That’s why Facebook will never own Metauniverse

As Facebook unveils the new name in the coming days, David Shepton tells us why Facebook will never own Metaverse and why it can’t.

Good thing the escalation is fast!

In February of this year, I wrote an introduction to the Metaverse, published in RedShark in April. At the time, my research – I asked my friends and family – showed that no one had heard of it. The only people who had heard of the metaverse were professionals who had already worked on its periphery, such as my friends Brett Danton, HaZ Dullul, and Halli Bjornsson. Brett is a high-class commercial photographer, director and cameraman working on something that is still top secret; HaZ is a director and innovator in virtual production, now producing a feature film based on Unreal Engine and a passion for productivity, and Halley is the CEO of Lockwood Studios, a commercially successful company in designing three-dimensional spaces filled with avatars and creating a fully functional digital economy. in these worlds.

But this week, Facebook found itself on the front page of the BBC’s website with the story that the social media giant had hired 10,000 people in Europe alone “to work on the metacosm.”

It’s impressive. This is a huge commitment to the as yet untested social environment. It is also a fascinating statement of intent. And I believe that at the core of this intention, Facebook wants to be a gateway to the metaworld.

It may be difficult for some people to imagine why the world’s largest social network would like to be a candidate for the title of “Lord of the Metauniverse”, but there is a control trail of causation that dates back several years.

When Facebook bought Oculus

This was first seen when Facebook bought the Oculus Rift in 2014. You can read about it here.

At first glance, the purchase made the same sense as the airline that buys the furniture company. But if you wear glasses to see the future, it is much easier to notice that giant social networks in themselves are almost a metaverse.

If you find it difficult to accept this last sentence, this is understandable, especially if you have based your knowledge of the metaworld on what computer game companies say. The usual, but, in my opinion, erroneous characteristic of the metauniverse is that it is a place where all the game universes will meet. They will all become compatible, and therefore compatible in some way.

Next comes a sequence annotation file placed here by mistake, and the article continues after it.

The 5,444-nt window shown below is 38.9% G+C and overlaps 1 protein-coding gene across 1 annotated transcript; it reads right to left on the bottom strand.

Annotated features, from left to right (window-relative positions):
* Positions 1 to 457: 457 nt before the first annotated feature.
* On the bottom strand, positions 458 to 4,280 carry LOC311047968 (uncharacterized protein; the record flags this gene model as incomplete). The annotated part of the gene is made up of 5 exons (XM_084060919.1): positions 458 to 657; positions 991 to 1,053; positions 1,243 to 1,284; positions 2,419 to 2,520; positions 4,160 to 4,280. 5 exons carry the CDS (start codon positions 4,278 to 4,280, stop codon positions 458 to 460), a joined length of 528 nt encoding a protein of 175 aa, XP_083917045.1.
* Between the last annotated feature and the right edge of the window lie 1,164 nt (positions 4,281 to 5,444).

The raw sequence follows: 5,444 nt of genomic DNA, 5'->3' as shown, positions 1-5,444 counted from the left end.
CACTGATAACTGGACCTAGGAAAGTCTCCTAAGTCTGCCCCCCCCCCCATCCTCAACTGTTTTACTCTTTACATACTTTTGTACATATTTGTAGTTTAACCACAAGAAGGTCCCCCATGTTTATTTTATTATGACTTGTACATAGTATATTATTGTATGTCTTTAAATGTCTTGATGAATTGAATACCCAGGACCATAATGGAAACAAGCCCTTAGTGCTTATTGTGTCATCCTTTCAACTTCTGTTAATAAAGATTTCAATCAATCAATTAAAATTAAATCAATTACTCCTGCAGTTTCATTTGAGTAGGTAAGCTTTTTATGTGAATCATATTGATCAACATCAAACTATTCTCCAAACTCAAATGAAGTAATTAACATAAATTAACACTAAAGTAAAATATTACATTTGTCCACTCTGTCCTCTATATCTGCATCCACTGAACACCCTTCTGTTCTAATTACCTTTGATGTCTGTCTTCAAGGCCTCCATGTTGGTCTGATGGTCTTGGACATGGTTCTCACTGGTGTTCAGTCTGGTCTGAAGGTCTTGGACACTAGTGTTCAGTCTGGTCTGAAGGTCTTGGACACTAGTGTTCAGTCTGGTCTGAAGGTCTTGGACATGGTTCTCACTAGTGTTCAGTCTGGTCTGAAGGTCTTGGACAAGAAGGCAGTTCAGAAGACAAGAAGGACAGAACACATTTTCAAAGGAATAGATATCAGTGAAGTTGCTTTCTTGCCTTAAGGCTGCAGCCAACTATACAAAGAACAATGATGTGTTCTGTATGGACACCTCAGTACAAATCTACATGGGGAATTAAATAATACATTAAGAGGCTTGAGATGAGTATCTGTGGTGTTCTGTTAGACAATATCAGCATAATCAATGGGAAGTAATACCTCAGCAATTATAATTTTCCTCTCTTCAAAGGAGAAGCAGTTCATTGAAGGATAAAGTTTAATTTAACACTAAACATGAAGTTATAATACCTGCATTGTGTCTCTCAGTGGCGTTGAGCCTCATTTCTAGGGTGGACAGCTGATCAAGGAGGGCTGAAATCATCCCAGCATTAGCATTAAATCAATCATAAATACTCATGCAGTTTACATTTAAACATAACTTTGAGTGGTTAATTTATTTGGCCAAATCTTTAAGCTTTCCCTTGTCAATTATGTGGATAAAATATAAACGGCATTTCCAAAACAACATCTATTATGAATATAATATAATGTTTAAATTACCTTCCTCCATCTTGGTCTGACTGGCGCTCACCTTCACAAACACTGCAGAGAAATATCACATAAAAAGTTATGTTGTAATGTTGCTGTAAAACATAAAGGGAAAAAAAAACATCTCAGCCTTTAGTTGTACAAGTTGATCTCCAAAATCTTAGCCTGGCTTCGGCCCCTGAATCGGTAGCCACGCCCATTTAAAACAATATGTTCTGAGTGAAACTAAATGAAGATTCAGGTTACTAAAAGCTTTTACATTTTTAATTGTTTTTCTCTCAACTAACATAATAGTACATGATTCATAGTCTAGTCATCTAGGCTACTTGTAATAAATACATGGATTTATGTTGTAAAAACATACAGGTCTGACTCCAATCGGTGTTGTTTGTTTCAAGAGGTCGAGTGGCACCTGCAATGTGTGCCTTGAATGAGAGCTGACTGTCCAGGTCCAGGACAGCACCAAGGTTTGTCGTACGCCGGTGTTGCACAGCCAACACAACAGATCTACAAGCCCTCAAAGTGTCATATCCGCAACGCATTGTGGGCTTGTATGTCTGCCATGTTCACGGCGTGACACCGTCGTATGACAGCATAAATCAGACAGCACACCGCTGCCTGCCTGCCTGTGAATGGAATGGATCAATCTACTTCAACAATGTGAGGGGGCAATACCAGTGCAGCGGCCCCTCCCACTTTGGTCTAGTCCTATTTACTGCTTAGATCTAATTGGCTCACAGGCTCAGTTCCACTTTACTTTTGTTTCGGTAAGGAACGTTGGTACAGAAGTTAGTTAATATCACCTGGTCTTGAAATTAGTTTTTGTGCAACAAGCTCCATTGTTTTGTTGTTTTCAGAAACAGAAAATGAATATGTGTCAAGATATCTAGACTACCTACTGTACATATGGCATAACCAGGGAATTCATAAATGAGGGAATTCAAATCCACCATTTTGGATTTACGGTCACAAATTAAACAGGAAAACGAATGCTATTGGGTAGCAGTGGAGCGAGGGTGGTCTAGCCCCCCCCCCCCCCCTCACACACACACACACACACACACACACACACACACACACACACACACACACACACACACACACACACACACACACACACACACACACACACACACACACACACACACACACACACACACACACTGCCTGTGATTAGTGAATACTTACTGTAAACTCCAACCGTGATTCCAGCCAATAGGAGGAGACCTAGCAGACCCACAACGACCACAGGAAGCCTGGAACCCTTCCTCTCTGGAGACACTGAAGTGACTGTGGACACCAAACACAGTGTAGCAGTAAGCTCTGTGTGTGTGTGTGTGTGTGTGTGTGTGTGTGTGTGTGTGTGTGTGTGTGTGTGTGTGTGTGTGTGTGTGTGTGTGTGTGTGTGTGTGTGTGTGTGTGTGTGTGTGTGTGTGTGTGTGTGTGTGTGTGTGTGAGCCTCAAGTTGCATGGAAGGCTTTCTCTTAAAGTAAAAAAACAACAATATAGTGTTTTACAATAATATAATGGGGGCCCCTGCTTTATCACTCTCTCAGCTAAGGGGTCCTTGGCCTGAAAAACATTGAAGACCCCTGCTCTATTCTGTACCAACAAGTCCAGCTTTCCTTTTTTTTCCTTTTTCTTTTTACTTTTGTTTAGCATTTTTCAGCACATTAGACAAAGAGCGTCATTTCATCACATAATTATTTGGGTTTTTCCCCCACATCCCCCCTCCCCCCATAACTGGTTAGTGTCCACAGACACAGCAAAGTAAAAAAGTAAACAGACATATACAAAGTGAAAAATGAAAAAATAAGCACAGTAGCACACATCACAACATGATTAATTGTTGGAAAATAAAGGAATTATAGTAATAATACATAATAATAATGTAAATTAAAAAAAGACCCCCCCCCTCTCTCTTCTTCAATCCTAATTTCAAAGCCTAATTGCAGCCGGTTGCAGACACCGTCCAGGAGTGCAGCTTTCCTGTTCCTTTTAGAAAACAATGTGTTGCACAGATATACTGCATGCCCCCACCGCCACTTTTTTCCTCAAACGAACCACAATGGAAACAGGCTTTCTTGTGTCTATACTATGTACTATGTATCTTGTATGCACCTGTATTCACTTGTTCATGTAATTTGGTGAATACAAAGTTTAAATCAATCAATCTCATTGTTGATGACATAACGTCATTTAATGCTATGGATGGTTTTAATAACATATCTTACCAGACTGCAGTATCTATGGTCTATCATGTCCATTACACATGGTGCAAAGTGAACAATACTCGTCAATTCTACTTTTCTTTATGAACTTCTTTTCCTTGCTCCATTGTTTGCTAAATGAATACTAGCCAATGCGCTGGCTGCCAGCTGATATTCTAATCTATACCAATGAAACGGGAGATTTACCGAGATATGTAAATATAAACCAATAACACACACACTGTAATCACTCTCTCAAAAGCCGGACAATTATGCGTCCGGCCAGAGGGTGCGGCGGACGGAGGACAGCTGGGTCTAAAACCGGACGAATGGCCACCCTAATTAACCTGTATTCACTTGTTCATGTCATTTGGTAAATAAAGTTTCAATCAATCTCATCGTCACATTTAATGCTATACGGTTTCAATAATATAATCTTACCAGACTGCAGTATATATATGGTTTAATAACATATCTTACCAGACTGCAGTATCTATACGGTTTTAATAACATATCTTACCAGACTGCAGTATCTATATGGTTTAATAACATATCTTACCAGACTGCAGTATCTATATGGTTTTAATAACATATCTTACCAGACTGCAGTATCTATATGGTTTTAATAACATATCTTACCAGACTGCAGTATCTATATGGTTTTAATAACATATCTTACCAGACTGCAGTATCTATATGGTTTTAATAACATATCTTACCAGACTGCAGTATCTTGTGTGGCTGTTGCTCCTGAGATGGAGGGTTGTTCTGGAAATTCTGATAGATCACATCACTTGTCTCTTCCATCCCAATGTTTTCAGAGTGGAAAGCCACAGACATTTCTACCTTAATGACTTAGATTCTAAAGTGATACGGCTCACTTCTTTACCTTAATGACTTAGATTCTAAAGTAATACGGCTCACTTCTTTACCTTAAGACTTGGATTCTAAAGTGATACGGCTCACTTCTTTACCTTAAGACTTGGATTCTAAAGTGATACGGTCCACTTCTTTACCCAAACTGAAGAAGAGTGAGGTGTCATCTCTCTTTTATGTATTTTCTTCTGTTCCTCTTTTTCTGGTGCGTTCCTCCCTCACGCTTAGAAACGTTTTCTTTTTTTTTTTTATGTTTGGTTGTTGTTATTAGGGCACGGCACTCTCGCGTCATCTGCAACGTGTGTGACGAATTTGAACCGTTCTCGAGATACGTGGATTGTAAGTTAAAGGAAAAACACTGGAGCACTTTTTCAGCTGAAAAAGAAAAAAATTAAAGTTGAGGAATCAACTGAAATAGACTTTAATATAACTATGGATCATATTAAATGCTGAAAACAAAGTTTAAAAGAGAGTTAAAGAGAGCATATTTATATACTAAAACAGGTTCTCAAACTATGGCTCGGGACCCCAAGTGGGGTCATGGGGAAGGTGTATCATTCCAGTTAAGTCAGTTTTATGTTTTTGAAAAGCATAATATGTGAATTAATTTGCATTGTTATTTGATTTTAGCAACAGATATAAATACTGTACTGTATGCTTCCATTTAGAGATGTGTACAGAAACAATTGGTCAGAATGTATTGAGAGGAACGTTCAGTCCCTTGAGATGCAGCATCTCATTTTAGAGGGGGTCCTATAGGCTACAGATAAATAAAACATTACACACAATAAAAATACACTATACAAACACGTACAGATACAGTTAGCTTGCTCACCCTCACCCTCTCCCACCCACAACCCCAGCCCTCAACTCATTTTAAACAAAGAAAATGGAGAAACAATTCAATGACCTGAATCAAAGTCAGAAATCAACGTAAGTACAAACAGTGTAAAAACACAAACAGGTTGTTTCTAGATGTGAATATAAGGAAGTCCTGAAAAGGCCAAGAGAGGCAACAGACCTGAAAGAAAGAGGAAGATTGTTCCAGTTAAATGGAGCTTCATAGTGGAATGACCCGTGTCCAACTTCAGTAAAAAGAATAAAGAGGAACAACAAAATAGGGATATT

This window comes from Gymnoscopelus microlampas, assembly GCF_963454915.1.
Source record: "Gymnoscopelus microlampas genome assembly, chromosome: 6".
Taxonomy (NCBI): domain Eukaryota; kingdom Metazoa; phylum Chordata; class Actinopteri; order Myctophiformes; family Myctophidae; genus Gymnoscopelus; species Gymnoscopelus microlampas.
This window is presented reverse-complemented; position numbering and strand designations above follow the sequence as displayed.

I am sure that at least part of this is true, but it ignores the general picture so much that it is actually misleading, even to the extent that it misses a very important point, namely that we are already living at the beginning of the metaverse.

The Internet is the recent ancestor of the metaverse. Many of the defining characteristics of the Internet are prerequisites for a connected digital overlay to our own analog reality.

For example, compatibility is the basis of the Internet. With a few exceptions, I can write and host a website that will be as visible to everyone as a website created by a giant company. My data packets are the same as their data packets. HTML and its successors work in any browser and any computer device on which you can run the browser.

Relationship

That doesn’t make it a metaverse, but I think there probably is something we’re already surrounded by screens and digital displays. Many of them have solid gyroscopes and other spatially aware sensors. Most of them are connected through a network.

My car, the latest Volvo, runs on Android. This is a four-wheeled smartphone. Modern electric cars have as many as seven screens on the dashboard and a display up (HUD) on the windshield.

At night, it’s more like driving a computer game than driving a car. Make other cars aware of each other (it will happen – it’s inevitable), and you drive in a mixed and shared virtual and real reality.

So, we are already immersed in the type of digital reality, and this collection of connected, interacting devices will simply become denser and richer.

And yes, social networks play a role in this. But this will be only one aspect.

Also, as I mentioned in this article, the gaming industry is likely to be only a small subset of the use of the Metaverse. Although the combination of games and social media in a single digital space has more potential than is easy to assess, industrial and commercial applications are broad and far-reaching. BMW designs its factories – and probably their cars in the future – using meta-universe-like ideas as the main copy: the only source of truth, if you will.

So, if you want to make a movie with BMW, in the future you can make an agreement with a car company to use a 3D model, which is not created by someone visually copying the contours of the car, but is an actual copy of the main engineering model of the car.

These meta-universe-friendly facsimiles will become as familiar as photos of goods in an online store. You will be able to walk around them, change the lighting and weather conditions.

So while Facebook clearly wants to set the pace for the metaverse, the reality is that Nvidia has already done so with its Omniverse product (and, of course, Nvidia will be at the center of demand for technology that will facilitate a multi-level fully functional meta universe).

But the real reason why Facebook will never own Metaverse? That’s the word “The.” There can be only one metaverse. If there are several, then they are not metaverses by definition.

And although Facebook is big and powerful, the metaworld will be even bigger. Too big for any single company to control it. The very essence of the metauniverse is that it is universal and above all open. To think that Facebook could own this is a philosophical mistake.

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